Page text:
Description and usage notes:
One of the oldest peach-y notes in perfumery, this isn’t really an aldehyde at all but a lactone, despite the commonly mis-applied name. A very powerful material also reminiscent of apricot it is widely used in classical perfumery. See also gamma-Decalactone, gamma-Dodecalactone, delta-decalactone, Nectarate and Nectaryl, for alternative peach-notes.
Arctander has quite a bit to say about gamma-Undecalactone, including: “This material is widely used, although in minute amounts, in perfume compositions. In order of frequency in use, it ranks very high among the materials on the perfumer’s shelf. But it is not the kind of material ordinarily sold in drum-lots.
However, after the success of a new perfume (type) in the 1950s, the title material had a further increase in popularity, when numerous perfumers used it at unusually high levels along with new non-Nitro musk chemicals, in order to duplicate part of the new note in the successful perfume. The author has yet to see a duplication which sells better than the original (in perfumes), but it must be admitted that Undecalactone drew benefit from this popularity.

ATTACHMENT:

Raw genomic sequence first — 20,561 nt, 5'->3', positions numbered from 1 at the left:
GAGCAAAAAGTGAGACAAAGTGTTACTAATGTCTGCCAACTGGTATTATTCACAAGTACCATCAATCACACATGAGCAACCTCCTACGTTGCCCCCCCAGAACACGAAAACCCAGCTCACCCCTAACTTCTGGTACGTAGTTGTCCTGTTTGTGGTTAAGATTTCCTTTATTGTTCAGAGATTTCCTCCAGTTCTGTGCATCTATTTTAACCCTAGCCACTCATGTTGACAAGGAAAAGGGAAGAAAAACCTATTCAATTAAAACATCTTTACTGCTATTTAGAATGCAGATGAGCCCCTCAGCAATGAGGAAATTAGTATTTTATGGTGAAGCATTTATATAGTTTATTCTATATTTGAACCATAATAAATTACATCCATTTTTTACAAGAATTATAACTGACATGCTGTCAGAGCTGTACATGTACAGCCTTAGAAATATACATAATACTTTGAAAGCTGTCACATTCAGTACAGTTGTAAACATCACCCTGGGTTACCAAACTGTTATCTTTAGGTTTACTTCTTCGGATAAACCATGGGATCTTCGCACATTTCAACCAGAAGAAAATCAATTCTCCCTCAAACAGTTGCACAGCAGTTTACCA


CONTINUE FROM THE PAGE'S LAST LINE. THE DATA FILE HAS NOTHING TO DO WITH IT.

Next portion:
lt blends excellently with Nonalactone in Gardenia and Tuberose, and in many versions of Lilac bases. It extends the depth of an Orangeblossom often too harsh with conventional materials, and it is a frequent component of Honeysuckle, etc. Concentrations far below 1% are effective, and it is at times possible to ruin a fragrance with 0.1 or 0.2% of the title material, just as well as it is possible to double the floral sweetness and depth of another fragrance with that amount of Undecalactone.
The material was originally used in Violet perfumes, so popular at the time of discovery of this Lactone (about 1900). But its most important use today is in flavors, primarily in imitation Peach, but also in many fruity types, often as a fixative for the very volatile fruit esters.”